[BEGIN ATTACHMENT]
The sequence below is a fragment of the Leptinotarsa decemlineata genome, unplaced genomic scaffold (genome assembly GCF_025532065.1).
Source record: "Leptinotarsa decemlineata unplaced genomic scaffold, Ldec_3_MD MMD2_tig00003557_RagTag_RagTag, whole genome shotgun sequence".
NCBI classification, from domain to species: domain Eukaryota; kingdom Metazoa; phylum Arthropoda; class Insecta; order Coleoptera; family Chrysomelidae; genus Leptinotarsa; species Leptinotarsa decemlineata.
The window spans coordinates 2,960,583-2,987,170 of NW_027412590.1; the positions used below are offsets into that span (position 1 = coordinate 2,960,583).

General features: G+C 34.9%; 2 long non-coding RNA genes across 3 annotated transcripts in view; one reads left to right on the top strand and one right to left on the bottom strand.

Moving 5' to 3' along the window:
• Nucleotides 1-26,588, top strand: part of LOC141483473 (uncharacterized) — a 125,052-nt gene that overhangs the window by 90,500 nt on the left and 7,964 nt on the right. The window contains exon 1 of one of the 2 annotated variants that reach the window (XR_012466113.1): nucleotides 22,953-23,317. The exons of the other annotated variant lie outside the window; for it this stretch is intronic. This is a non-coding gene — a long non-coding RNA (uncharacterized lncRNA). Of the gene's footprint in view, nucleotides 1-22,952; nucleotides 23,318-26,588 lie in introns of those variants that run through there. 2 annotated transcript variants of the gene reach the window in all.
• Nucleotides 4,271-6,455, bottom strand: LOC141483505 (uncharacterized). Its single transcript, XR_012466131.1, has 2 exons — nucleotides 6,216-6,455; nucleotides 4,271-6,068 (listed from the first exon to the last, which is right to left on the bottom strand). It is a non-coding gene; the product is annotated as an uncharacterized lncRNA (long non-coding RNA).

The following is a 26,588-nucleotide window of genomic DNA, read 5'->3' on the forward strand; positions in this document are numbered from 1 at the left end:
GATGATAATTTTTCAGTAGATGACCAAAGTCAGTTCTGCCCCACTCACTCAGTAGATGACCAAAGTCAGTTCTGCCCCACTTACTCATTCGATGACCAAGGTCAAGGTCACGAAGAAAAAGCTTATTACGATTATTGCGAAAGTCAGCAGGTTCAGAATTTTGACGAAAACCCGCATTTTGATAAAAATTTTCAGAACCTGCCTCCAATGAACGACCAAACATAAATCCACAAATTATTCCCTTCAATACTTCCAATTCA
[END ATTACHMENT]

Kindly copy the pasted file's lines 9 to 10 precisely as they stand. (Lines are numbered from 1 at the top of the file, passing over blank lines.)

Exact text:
The following is a 26,588-nucleotide window of genomic DNA, read 5'->3' on the forward strand; positions in this document are numbered from 1 at the left end:
GATGATAATTTTTCAGTAGATGACCAAAGTCAGTTCTGCCCCACTCACTCAGTAGATGACCAAAGTCAGTTCTGCCCCACTTACTCATTCGATGACCAAGGTCAAGGTCACGAAGAAAAAGCTTATTACGATTATTGCGAAAGTCAGCAGGTTCAGAATTTTGACGAAAACCCGCATTTTGATAAAAATTTTCAGAACCTGCCTCCAATGAACGACCAAACATAAATCCACAAATTATTCCCTTCAATACTTCCAATTCA